A Judge Is Ordering Smollett Forks Over Mobile Data For A Year For Prosecutors
Oy vey, it’s just never going to be over for former Empire actor Jussie Smollett is it? Smollett’s story is like the shot heard around the world: Everyone and their mother knows it’s more than likely Smollett staged a racist and homophobic hate crime against himself in Chicago last year – and he made it political, citing that two Caucasian men in Make America Great Again hats attacked him, thus involving Donald Trump into the mix who vowed to have the FBI investigate him. I’m sure a lot of us can relate to starting our own melodrama in our individual lives, but Smollett took it a step further and got himself mixed up into a whole bunch of mess where now the entire world is watching his every move and waiting for the end result of this catastrophe. We already know that he won’t be returning for Empire’s final season in any capacity, but we haven’t seen the last of him because he’s due back in court.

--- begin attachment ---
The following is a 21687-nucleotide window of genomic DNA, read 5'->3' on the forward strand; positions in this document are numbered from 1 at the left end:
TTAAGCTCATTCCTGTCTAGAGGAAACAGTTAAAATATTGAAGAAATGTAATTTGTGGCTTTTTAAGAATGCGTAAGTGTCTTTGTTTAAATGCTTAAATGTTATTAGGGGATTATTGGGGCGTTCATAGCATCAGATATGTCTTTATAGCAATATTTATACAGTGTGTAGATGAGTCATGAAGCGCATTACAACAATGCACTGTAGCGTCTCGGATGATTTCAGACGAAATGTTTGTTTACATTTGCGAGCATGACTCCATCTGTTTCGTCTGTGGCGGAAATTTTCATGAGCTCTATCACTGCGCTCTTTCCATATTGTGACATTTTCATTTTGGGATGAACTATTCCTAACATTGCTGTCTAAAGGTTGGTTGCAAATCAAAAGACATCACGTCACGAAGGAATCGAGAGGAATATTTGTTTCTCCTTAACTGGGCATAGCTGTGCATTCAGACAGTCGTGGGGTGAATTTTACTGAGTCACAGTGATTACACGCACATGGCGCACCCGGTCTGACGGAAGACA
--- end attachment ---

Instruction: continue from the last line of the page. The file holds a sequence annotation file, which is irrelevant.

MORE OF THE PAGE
According to The Chicago Tribune, a Chicago judge is ordering Google to pass along Smollett emails, photos, location data, and private messages for an entire year as part of the ongoing investigation into his allegedly (side eye) staged attack. It’s not just what’s currently on his phone, because of course we’d hope he had deleted any incriminating evidence, but the judge wants even deleted messages and browsing history. Basically, Smollett is giving up all of his privacy. Oh, and his Manager’s phone, too. So this is a double takedown. Can you imagine someone going through your last year of data on your phone? Yikes! But, none of us have staged an attack on ourselves, right? So far, Smollett is only facing a lawsuit from the Chicago Police Department for one hundred and thirty thousand dollars for police costs for investigating the allegedly false incident.
For what it’s worth, Smollett still claims he was the victim of a homophobic and racist attack.
Writer’s Note: This is the opinion of one Instinct Magazine contributor and does not reflect the views of Instinct Magazine itself or fellow contributors.
H/T: Chicago Tribune